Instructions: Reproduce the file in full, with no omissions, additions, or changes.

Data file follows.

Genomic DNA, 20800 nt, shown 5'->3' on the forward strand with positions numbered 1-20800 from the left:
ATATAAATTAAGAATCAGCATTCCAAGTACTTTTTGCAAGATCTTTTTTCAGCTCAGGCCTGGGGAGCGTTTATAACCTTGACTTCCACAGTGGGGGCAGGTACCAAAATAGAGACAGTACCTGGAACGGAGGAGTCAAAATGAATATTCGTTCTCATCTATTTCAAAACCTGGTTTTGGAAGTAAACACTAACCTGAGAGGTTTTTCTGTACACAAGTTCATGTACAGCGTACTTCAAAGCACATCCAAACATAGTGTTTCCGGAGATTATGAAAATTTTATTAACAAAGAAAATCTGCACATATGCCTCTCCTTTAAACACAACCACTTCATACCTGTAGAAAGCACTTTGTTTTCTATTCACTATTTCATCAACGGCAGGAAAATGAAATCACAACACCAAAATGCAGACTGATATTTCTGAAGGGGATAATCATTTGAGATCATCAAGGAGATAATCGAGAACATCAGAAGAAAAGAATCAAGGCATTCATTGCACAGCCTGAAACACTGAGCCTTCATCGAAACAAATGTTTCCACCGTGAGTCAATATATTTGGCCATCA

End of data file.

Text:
Genomic DNA, 20800 nt, shown 5'->3' on the forward strand with positions numbered 1-20800 from the left:
ATATAAATTAAGAATCAGCATTCCAAGTACTTTTTGCAAGATCTTTTTTCAGCTCAGGCCTGGGGAGCGTTTATAACCTTGACTTCCACAGTGGGGGCAGGTACCAAAATAGAGACAGTACCTGGAACGGAGGAGTCAAAATGAATATTCGTTCTCATCTATTTCAAAACCTGGTTTTGGAAGTAAACACTAACCTGAGAGGTTTTTCTGTACACAAGTTCATGTACAGCGTACTTCAAAGCACATCCAAACATAGTGTTTCCGGAGATTATGAAAATTTTATTAACAAAGAAAATCTGCACATATGCCTCTCCTTTAAACACAACCACTTCATACCTGTAGAAAGCACTTTGTTTTCTATTCACTATTTCATCAACGGCAGGAAAATGAAATCACAACACCAAAATGCAGACTGATATTTCTGAAGGGGATAATCATTTGAGATCATCAAGGAGATAATCGAGAACATCAGAAGAAAAGAATCAAGGCATTCATTGCACAGCCTGAAACACTGAGCCTTCATCGAAACAAATGTTTCCACCGTGAGTCAATATATTTGGCCATCA